We drove out to the tip of the Dingle that day and found a pub where the men only spoke Gaelic, the Irish language. Until they heard about our T-shirt project. Then, suddenly, their English was perfect, with just a touch of brogue to spice it up. Score!!
Our second night in Dingle was even better. We followed our ears to the best music in town and ended up in a fabulous pub. I was feeling much better now and even joined the band for “Danny Boy.” No, I wasn’t drunk. I like to sing… especially in places where nobody knows me.
By this night, we had developed what became our regular pub behavior. We’d walk in together, separate, talk to people, and then, bring all our new friends together to sing and dance. Caroline, my youngest, and the only single among us, won the trophy for best catch.
Oliver was French, 23 years old, and handsome as a young George Clooney. We had a quick committee meeting and agreed to suspend our “Irish only” T-shirt rule for Oliver. He signed. Not only was he handsome (well, look at the picture) but he was one of the nicest, smartest young men I’ve met in a long, long time. I think this time, though, I was the only one considering character.
One of our new friends, a married woman from Dublin said, “I’d smother me mother for a shot at Oliver.” Her husband just shook his head and smiled.
When we said adieu that night, Caroline had stars in her eyes. If Oliver ever comes to visit her, as he wants to do, he may get a jolt when he sees Corey, her 15-year-old son who’s about 6’2” and built like a half-back. She told Oliver she was divorced and had two sons, but nothing was mentioned about said sons’ ages.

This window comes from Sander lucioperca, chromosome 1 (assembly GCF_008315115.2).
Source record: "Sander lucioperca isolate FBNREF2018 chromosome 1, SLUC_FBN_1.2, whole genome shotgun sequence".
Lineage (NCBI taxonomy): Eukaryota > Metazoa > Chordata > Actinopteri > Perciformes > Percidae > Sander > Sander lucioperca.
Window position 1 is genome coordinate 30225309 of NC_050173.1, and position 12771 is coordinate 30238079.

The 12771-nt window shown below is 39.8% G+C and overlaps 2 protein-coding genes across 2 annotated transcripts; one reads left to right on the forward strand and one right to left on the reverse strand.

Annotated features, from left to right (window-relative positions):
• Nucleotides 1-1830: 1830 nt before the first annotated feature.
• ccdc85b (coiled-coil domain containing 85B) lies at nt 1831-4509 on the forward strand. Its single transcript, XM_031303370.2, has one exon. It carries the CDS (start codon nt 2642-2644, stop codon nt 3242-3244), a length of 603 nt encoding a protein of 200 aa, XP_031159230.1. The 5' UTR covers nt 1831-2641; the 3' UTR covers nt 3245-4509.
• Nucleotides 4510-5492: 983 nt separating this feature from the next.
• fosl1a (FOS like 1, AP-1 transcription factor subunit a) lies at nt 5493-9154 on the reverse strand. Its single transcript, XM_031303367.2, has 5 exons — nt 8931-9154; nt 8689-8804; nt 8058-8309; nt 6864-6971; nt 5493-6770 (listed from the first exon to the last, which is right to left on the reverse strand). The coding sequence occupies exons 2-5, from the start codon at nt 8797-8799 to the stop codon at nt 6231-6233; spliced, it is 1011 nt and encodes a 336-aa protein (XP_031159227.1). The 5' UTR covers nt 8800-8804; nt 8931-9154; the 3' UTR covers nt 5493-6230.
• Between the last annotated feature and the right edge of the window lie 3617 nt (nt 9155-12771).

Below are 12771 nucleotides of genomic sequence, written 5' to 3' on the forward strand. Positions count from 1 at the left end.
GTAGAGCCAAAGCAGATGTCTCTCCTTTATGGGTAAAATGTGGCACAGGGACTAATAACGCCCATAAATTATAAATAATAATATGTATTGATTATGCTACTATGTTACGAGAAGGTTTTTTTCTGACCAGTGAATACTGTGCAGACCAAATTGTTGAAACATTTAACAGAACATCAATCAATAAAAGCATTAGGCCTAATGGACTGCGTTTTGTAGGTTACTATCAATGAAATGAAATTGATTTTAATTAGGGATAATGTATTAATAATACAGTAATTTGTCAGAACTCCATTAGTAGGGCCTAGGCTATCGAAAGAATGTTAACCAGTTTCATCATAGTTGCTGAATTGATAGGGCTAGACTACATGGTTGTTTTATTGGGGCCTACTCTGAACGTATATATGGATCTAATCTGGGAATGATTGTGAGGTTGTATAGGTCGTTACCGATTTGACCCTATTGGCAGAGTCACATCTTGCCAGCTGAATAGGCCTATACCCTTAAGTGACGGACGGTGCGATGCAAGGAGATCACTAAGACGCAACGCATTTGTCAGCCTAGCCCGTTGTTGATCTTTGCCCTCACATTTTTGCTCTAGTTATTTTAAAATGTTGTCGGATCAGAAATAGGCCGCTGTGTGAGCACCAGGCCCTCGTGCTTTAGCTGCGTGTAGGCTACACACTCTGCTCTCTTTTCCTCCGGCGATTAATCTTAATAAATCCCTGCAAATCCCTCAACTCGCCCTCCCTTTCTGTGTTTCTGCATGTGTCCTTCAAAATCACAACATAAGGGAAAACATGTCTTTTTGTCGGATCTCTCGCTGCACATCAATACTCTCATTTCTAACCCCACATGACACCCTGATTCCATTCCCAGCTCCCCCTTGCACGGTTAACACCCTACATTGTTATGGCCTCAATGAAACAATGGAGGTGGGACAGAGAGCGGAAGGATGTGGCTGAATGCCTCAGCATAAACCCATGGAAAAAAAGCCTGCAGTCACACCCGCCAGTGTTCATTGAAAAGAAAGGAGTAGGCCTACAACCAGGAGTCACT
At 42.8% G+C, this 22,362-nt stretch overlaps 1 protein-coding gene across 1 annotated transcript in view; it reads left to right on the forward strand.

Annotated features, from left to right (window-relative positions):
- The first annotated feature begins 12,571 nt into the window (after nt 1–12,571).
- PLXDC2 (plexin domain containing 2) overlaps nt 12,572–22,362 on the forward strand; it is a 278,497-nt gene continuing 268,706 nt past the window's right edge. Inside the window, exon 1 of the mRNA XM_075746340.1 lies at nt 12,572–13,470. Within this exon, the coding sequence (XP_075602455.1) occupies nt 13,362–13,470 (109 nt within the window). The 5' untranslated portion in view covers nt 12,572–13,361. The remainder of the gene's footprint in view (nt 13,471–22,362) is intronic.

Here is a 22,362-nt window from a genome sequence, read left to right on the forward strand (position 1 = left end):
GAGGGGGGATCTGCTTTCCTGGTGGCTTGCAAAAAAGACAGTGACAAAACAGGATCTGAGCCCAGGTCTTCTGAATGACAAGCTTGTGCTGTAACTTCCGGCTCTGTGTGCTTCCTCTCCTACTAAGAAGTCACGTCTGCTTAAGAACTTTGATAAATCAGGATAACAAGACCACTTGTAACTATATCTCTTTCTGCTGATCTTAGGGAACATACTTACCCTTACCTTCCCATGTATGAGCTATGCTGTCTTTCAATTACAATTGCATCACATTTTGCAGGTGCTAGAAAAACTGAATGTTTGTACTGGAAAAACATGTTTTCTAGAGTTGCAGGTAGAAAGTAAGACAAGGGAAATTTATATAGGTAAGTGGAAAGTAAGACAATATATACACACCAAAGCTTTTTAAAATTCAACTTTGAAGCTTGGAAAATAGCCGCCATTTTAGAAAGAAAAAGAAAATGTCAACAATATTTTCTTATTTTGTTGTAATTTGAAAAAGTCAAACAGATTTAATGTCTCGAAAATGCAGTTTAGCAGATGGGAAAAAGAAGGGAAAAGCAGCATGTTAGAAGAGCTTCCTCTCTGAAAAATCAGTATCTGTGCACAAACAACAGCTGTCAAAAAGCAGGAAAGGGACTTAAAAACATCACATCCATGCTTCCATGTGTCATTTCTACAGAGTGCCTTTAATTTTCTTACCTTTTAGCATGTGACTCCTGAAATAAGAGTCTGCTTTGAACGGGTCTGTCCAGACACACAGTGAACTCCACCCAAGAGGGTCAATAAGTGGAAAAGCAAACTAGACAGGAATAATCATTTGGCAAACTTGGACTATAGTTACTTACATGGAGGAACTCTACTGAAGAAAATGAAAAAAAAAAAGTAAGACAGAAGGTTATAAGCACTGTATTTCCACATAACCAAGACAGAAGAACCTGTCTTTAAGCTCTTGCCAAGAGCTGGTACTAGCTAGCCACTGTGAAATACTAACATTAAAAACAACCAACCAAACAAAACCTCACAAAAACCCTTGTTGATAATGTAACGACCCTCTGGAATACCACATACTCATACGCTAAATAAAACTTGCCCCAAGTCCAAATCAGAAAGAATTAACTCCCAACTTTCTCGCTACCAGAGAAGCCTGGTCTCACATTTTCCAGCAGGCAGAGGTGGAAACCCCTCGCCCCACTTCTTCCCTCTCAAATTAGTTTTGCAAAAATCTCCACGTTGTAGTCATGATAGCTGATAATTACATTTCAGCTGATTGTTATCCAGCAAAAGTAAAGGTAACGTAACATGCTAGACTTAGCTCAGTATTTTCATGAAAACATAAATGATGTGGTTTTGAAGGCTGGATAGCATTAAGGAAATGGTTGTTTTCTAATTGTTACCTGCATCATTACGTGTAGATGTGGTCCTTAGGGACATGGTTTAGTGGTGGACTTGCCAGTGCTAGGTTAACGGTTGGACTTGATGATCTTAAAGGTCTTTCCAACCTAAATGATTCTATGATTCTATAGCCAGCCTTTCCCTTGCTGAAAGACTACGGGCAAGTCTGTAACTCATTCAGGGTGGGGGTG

We left the Dingle Peninsula with great sadness. Funny, isn’t it, but we quickly recovered in a pub the next night in Kenmare. Again, our strategy—divide and multiply and scout for the T-shirt project—worked its magic.
Cori, Stacia and I (who were leaving a day later than Julie and Caroline) ended up getting stuck in County Clare for an extra four days after Hurricane Irene hit the East Coast of America. In order to save money, we found a great hostel where we could cook some meals. Best of all, we made good friends with a Moroccan woman and her Irish husband who ran a café where we enjoyed strong Persian coffee each morning. If you ever get to Ennis in County Clare, Ireland, be sure to visit Café Argan.
The couple, Fatima and John, invited us to their home for a fabulous dinner to celebrate the end of Ramadan. Beautiful people with a six-year-old daughter, Ayah, who speaks four languages. Our Muslim-Christian discussion was an education in understanding for all of us, I think.
So, remember… if you’re feeling lonely and want to meet men, go to Ireland. Specifically, head for the Dingle Peninsula. And don’t forget those T-shirts.

Jeanne Charters is a writer, wife, mother, grandmother and happy faux Southern lady since moving to Western North Carolina nine years ago from New York. Her book funny, isn’t it? is a collection of her favorite columns and makes a great gift of laughter for you or a friend. The book is available at Malapropos, Mountain Made Book Store in the Grove Arcade, or at Jeanne recently completed her second novel and resides in Asheville with her husband, Matt Restivo. Contact her at


Sandi Tomlin-Sutker
Written by Sandi Tomlin-Sutker